Role of Low Iodine Diet Top

Most centers advise a 2-week low iodine diet (LID) prior to the 131 I administration. [40],[41] The patients are instructed to follow a LID, which basically means avoiding the iodine-rich food and iodine-containing medications. [40] LID is designed to decrease the total body stable iodine concentration prior to radioiodine administration. Urinary iodine excretion is a good marker of the recent dietary iodine intake. According to the World Health Organization's (WHO's) report, the iodine concentrations in the morning urine specimens provide an adequate assessment of the recent dietary iodine intake. [42] WHO recommends the expression of urinary iodine concentration as a simple iodine concentration (μg/L), without the urinary creatinine measurement or 24 h urine collection WHO et al. [42] For the purpose of categorization, urinary iodine concentration <50 μg/L reflects a moderate iodine deficiency, while urinary iodine concentration 50-99 μg/L indicates a mild iodine deficient state and 100-200 μg/L indicates normal iodine status.

Studies demonstrating the efficacy of a LID on postsurgical 131 I ablation therapy are contradictory. The proponents of LID argue that iodine deficiency increases the radioiodine uptake in thyroid remnant and also shown longer effective half-life of 131 I, both of which theoretically contribute to the increase of the radiation absorbed dose. [5] In fact, using the criteria of no visible uptake in the neck region and negative Tg level, Pluijmen et al. [43] found a significantly higher ablation rate in patients performing a 2-week LID compared to the control group (65% vs. 48%). However, opponents do not agree with these findings. Morris et al. [44] showed no significant difference of ablation rate between 2-week LID patients and those on a regular diet (68.2% vs. 62.0%).

If one critically looks into the country's iodine intake status (iodine deficient, iodine sufficient, or excess iodine intake), one can get fair idea whether stringent LID is required or not. The patients from oriental countries where seafood is a staple diet, or where by law food supplementation with stable iodine is mandatory, definitely need LID. The best way to ensure LID or no LID is by doing spot urinary iodine estimation prior to RRA.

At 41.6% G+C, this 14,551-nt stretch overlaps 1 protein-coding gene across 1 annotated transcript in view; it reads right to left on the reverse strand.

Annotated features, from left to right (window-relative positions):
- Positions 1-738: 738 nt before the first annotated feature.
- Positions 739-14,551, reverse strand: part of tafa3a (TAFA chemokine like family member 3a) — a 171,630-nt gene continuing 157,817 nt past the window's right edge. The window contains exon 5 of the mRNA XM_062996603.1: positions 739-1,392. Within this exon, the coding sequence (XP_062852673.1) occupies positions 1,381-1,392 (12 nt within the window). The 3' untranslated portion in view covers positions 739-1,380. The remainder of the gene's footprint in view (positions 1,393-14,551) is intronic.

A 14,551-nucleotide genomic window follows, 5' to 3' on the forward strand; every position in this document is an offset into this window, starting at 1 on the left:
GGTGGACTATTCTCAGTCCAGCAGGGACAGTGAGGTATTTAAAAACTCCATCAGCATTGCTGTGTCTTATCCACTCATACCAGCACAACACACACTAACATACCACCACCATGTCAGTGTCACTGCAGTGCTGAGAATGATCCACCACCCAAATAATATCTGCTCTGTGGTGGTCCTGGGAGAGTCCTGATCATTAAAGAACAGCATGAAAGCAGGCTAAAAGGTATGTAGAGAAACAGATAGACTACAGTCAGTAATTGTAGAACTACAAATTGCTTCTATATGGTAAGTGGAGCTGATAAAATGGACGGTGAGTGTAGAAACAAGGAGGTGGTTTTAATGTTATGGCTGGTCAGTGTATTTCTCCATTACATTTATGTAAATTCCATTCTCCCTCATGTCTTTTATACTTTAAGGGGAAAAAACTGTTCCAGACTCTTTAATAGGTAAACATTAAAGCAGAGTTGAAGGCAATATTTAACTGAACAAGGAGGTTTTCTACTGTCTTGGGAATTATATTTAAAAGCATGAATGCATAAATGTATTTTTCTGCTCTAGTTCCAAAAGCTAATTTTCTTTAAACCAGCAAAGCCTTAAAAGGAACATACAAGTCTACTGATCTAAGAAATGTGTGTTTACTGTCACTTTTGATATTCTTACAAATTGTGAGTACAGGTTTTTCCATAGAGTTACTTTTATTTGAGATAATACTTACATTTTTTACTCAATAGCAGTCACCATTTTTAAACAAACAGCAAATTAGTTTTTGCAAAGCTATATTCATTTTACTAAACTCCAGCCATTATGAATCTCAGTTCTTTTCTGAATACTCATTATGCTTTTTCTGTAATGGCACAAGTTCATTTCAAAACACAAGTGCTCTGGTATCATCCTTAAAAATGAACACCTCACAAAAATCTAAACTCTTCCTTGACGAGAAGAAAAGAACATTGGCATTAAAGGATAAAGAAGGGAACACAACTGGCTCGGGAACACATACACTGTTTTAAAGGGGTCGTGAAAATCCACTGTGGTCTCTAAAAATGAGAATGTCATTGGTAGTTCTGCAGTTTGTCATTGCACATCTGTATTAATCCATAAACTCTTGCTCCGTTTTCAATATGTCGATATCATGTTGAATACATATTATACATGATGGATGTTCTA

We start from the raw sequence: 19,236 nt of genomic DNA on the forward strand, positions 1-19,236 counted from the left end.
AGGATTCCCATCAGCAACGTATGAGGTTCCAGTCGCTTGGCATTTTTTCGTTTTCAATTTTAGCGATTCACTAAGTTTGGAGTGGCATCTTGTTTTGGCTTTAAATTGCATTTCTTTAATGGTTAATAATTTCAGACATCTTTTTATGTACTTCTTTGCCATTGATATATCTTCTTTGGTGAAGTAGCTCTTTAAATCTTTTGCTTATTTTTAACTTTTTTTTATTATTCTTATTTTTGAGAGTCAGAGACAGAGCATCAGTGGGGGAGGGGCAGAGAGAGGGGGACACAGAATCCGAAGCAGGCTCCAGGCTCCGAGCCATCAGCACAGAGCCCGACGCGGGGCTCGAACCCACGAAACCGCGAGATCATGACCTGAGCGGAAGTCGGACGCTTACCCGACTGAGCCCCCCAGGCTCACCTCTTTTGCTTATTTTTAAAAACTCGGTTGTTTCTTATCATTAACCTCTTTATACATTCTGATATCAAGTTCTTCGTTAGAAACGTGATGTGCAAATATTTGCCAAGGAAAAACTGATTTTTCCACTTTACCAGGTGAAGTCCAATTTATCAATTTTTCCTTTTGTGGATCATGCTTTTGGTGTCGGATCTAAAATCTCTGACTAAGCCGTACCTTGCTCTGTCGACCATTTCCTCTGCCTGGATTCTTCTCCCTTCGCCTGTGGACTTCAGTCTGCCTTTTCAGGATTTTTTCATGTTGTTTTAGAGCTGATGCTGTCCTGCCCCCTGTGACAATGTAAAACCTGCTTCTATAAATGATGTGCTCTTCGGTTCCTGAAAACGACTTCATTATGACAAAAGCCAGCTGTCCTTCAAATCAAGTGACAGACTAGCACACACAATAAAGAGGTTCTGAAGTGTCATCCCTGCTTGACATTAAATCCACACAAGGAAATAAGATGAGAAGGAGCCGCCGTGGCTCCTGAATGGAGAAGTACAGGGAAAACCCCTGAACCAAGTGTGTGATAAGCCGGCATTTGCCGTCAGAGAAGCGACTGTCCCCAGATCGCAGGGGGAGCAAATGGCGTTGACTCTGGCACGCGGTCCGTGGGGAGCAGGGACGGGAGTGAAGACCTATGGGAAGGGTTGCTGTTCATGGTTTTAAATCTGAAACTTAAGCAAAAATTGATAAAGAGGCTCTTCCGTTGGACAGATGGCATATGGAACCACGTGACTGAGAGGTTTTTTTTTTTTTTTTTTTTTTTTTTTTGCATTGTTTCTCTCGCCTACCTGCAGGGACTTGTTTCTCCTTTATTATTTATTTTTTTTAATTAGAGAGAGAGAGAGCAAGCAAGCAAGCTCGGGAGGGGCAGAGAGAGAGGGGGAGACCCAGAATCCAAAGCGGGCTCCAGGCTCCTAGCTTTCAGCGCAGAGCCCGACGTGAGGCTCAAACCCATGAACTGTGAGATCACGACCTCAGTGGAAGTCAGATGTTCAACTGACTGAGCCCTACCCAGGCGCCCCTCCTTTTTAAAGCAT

Do We Need Pre-ablation Whole Body Scans? Top

The utility of radioiodine WBSWBS prior to 131 I remnant ablation is controversial. Strong sentiments are shown in its favor as well as against this investigation. Justification for 131 I WBS (1) to determine how much residual thyroid tissue has been left after thyroidectomy, (2) to define the presence of functioning metastases, thus accurately staging the disease, (3) to determine whether pre-ablation preparation is adequate for treatment with 131 I or not, (4) to determine whether patient is surgically ablated or not, and (5) to ensure the proposed high dose of therapeutic 131 I not irradiating a physiological site such as the breasts.

In regard to the arguments against pre-ablation WBS, these can be categorized into six major reasons: (1) Pre-ablation WBS have little to no benefit, (2) there is the potential for stunning, (3) all the information one needs can be obtained by other methods (e.g., large thyroid remnant or gross residual tumor by surgeon's operative note or ultrasonography, lymph node metastases by ultrasound, pulmonary, or mediastinal metastases by chest-X-ray or CT), (4) post-therapy scans are more sensitive and demonstrate all or most of the information that is needed, (5) patient inconvenience and costs are too great, and (6) one shall treat these patients, anyway, regardless of diagnostic WBS and/or uptake values.

There are a number of flaws in the above-mentioned theories that a diagnostic scan is not necessary. Therefore, no single empiric therapeutic activity, by definition, will fit all. A fairly recent publication from Washington University has demonstrated the value of pre-ablation WBS. [45] These investigators reviewed 355 WBSs and determined whether there were indications that 131 I treatment would be modified by knowledge of the pre-treatment findings. Categories in which this would occur included no uptake on the WBS (6%), six or more foci of uptake in the neck (12%), uptake in functioning nodal metastases (14%), functioning distal metastases (4%), activity indicating more than 1 lobe (1.1%), subtotal thyroidectomy meaning thyroid bed uptake 15% in (8%) or uptake in nonthyroidal sites including the breast (14%). Some patients had findings from more than one category.